A Tale of Two Conferences, One Ultimate Goal

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The 2019 summer conference season opened in an intense way for me. With barely one intervening week, I had the privilege of attending two fascinating conferences that differed in most aspects but converged on the complementary pathways towards the common and ultimate goal of a better-nourished and healthier world.

Reflections from Baltimore

The first conference was Nutrition 2019, the annual meeting of the American Society for Nutrition, hosted in Baltimore, home to Johns Hopkins University, one of the leading nutrition research institutions in the world. Five intense days with hundreds of lectures, presentations, panels and posters organized in themes ranging from cellular and physiological metabolism to global and public health nutrition. As expected, great learning and networking, accompanied by the recurring wish one could multiply oneself so as not to miss one or more exciting parallel sessions. Nearly 3,500 participants from scores of countries, albeit with diminished participation from Africa and Asia compared to last year’s edition. I had the opportunity to present a poster on complementary food safety and quality in Rwanda (poster shown below), the detailed content of which was recently published in Maternal & Child Nutrition.

A few topics stood out. Perhaps the most emergent was the microbiome, a theme that has now migrated from the margins to the center of clinical and translational nutrition. The most thought-provoking microbiome presentation in my view was by Dan Knights from the University of Minnesota. In a panel titled “You Are What Your Microbes Eat” exploring the interplay between diets and the gut microbiome, he borrowed from physics the metaphor of dark matter to describe the countless compounds present in foods that are not captured on any nutrition label yet strongly influence microbiome composition and metabolism. Intriguingly, responses of specific gut microbes to the same foods are often different from person to person, pointing to the need for a personalized approach to the microbiome and nutrition and mirroring the emergence of nutrigenomics and personalized nutrition, another salient topic in the conference.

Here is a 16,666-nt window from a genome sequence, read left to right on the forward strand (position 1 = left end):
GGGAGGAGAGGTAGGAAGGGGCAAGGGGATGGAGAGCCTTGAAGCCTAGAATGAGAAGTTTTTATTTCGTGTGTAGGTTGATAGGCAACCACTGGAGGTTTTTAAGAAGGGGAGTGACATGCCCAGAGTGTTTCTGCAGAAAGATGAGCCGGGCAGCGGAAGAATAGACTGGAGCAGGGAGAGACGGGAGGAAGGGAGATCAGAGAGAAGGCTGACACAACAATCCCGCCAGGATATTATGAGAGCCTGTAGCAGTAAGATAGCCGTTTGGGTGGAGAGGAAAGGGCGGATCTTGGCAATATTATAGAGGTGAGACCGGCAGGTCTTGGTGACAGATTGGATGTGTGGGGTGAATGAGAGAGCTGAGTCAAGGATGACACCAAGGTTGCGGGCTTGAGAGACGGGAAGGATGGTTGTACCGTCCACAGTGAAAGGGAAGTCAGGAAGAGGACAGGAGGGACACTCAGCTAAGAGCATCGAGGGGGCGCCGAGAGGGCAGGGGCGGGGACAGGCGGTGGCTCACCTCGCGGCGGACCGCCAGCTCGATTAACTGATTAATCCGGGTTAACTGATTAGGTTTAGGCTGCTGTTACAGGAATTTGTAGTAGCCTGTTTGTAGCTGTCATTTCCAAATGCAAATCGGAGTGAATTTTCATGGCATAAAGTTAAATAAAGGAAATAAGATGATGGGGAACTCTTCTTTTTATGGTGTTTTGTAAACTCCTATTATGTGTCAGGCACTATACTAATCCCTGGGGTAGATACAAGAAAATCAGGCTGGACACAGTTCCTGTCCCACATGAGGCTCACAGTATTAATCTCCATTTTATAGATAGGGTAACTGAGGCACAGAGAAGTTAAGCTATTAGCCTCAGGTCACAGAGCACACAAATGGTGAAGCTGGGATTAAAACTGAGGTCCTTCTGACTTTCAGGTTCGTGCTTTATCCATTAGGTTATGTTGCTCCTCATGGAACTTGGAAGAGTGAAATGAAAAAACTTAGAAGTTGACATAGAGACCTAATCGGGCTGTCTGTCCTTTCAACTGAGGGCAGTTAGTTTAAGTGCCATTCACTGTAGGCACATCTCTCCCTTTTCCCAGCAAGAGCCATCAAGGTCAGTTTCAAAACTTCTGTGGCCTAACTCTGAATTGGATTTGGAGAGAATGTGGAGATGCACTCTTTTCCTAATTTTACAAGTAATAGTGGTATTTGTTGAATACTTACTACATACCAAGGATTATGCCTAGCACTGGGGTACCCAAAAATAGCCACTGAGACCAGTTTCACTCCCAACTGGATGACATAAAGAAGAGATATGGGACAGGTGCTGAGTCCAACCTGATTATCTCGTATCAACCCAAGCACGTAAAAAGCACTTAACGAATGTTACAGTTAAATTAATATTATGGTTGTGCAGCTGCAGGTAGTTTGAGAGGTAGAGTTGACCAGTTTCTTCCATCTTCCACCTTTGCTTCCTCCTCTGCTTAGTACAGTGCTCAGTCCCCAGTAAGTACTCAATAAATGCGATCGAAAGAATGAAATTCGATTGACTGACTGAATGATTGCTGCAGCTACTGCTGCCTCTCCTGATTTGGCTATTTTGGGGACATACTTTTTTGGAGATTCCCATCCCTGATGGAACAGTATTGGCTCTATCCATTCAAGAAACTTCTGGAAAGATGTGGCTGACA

Sustainability was another theme on the move towards the mainstream of nutrition, certainly influenced by the EAT-Lancet Food in the Anthropocene report[i]. The challenges of nudging consumers and food systems towards healthy diets and sustainability, and the multiple tradeoffs involved, were highlighted in several sessions, including a dense panel discussion moderated by Klaus Kraemer, Managing Director of Sight and Life, and Eileen Kennedy, Dean of the Friedman School of Nutrition Science and Policy at Tufts University.

A special event, rich in historical perspective and fond memories, was the Kellogg Prize for Lifetime Achievements in International Nutrition Lectureship. Marie Ruel, Director of IFPRI’s Poverty, Health, and Nutrition Division, was this year’s prize recipient, recognized for her outstanding work of more than 25 years on policies and programs to alleviate poverty, food insecurity and malnutrition in developing countries. What made the ceremony particularly touching was the presence of many other leaders in the field who were mentors, colleagues, or mentees of Marie’s, a testimony to the expanse and depth of her contributions.

My overall perception of the field, partly from having attended both the 2018 and 2019 editions of ASN, is that it is currently in a stage of incremental and relatively modest advances; areas such as the microbiome and personalized nutrition show tantalizing promise, yet they involve complex science in its early stages, which likely implies a translational pathway a few years long, not to mention translational challenges to low-resource contexts.

Impressions from Hyderabad

The second conference was the Agriculture, Nutrition & Health (ANH) Academy Week 2019. Held in Hyderabad, the bustling and sprawling high tech hub of Southern India, this was a much smaller and more intimate event of about 400 participants from a broad array of food system-related disciplines. It was the Academy Week’s fourth edition, the previous ones having been held in Addis Ababa, Kathmandu and Accra. The first two days were dedicated to learning labs, followed by a three-day research conference. Overall, a superb interdisciplinary and cross-sectoral gathering that stretched participants’ world views and thinking across boundaries.

Srujith Lingala of Sight and Life participating during ANH.

And it was the progress in the interdisciplinary dialogue on food systems that impressed me the most. We have been talking about ag-nutrition integration for a few years now, but the road has been bumpy and uphill, with dissonances ranging from language to priorities and expectations. It felt so much smoother and fluid at this Academy Week. To me, this gathering was one among a number of signals that we are now reaching an upland in which we can switch gears towards more integrative thinking and holistic approaches to the food system. These refined approaches incorporate not just nutrition and health but also sustainability – now inextricably linked with agriculture –, equity and socioeconomic development, while acknowledging the need for inclusive governance to co-create win-wins and negotiate inevitable tradeoffs with fairness. The good research presented at the conference included innovative tools (such as Agrifood) to facilitate the complex and consequential decision-making involved.